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The Libby commutation set the liberal left’s grass roots on fire.

“Paris Hilton served more jail time than [Libby] will,” said an e-mail from the liberal organizing and advocacy group MoveOn.org.

MoveOn started a petition drive aimed at pressuring Congress to push the White House harder for answers on Iraq war intelligence and domestic surveillance programs.

Cheney won’t testify? Subpoena him. He won’t come? Hold him in contempt of Congress and send over the police. And if that doesn’t work, impeach the guy,” the MoveOn e-mail said.

Rep. Jesse L. Jackson Jr., Illinois Democrat, said the president had committed “crimes against the Constitution,” and urged House Speaker Nancy Pelosi to reconsider her vow not to pursue impeachment.

The blog DailyKos.com advocated pressuring members of the House Judiciary Committee to begin impeachment proceedings.

Outside the White House, a small group of protesters marched, held signs, yelled into a bullhorn and gestured at pedestrians.

Conservative author Richard A. Viguerie, however, decried what he said were “crocodile tears” being shed by Democrats.

“This is an exact replay of President Gerald Ford’s pardon of Richard Nixon in 1974. By a constant drumbeat of attacks on Ford for the Nixon pardon, they knew they would damage him politically in the 1976 presidential race,” said Mr. Viguerie, who wrote a book arguing that Mr. Bush has “betrayed” the conservative movement.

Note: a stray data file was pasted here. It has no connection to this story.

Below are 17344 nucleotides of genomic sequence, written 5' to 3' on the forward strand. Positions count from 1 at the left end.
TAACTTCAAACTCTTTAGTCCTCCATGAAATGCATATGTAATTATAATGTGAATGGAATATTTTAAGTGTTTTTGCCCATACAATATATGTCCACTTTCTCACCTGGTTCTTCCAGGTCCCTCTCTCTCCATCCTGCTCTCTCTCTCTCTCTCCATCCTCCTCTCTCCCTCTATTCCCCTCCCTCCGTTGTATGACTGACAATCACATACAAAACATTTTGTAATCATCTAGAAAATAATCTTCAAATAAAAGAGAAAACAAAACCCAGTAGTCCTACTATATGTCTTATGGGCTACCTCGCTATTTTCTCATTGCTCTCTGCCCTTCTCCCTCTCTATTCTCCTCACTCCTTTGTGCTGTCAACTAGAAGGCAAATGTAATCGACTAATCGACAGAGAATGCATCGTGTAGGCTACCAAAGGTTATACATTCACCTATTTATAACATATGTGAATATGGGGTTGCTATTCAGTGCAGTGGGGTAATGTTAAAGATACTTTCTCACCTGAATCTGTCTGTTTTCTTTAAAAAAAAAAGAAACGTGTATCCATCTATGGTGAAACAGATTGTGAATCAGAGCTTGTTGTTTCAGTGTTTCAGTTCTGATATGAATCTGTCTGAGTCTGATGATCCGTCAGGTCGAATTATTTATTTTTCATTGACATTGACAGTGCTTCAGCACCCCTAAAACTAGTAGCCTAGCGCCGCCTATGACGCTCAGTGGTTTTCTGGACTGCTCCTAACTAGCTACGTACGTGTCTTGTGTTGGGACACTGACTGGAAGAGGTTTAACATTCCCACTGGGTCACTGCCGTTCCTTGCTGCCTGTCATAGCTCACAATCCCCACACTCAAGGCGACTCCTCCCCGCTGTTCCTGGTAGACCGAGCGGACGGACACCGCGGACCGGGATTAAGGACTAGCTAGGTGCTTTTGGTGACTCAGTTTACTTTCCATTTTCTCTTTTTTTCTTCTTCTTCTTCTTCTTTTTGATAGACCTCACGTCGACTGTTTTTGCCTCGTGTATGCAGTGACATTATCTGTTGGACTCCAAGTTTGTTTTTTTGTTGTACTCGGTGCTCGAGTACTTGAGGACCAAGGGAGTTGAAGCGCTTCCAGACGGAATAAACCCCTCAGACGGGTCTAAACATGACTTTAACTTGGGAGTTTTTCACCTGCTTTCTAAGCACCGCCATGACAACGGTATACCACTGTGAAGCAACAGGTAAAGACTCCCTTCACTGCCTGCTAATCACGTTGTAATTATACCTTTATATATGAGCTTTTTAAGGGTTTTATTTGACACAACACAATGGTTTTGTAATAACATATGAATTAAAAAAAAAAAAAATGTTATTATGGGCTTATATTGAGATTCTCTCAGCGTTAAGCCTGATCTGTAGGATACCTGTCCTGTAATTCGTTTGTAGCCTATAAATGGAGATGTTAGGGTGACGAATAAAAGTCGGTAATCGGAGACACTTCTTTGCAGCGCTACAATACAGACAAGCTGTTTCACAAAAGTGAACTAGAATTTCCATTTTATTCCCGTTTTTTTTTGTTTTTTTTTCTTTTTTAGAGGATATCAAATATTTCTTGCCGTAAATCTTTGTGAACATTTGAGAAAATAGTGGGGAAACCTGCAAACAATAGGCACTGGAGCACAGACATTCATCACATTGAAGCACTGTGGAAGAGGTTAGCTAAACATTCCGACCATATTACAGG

“This assault is an early artillery barrage to damage the Republicans and elect a Democratic president and Congress in 2008,” Mr. Viguerie said.

Others on the right also pointed out what they called Democratic hypocrisy on the issue of presidential pardons, since President Clinton was widely criticized for issuing 140 pardons and 36 commutations on his last day in office in 2001.

“Wasn’t it Bill Clinton who was handing out pardons like lollipops?” Mr. Romney told the Associated Press.

Conservative commentators pointed out that Mr. Schumer in 1999 came out in favor of a presidential pardon for convicted Israeli spy Jonathan Pollard, saying that Mr. Pollard, who had served 13 years in prison, met certain criteria: “No danger is posed to society, real contrition is shown, and the sentence is disproportionate to others who have committed similar crimes.” Mr. Schumer’s office did not respond to a request for comment.

Mr. Clinton declined to pardon Mr. Pollard, despite fierce entreaties from the Israeli government.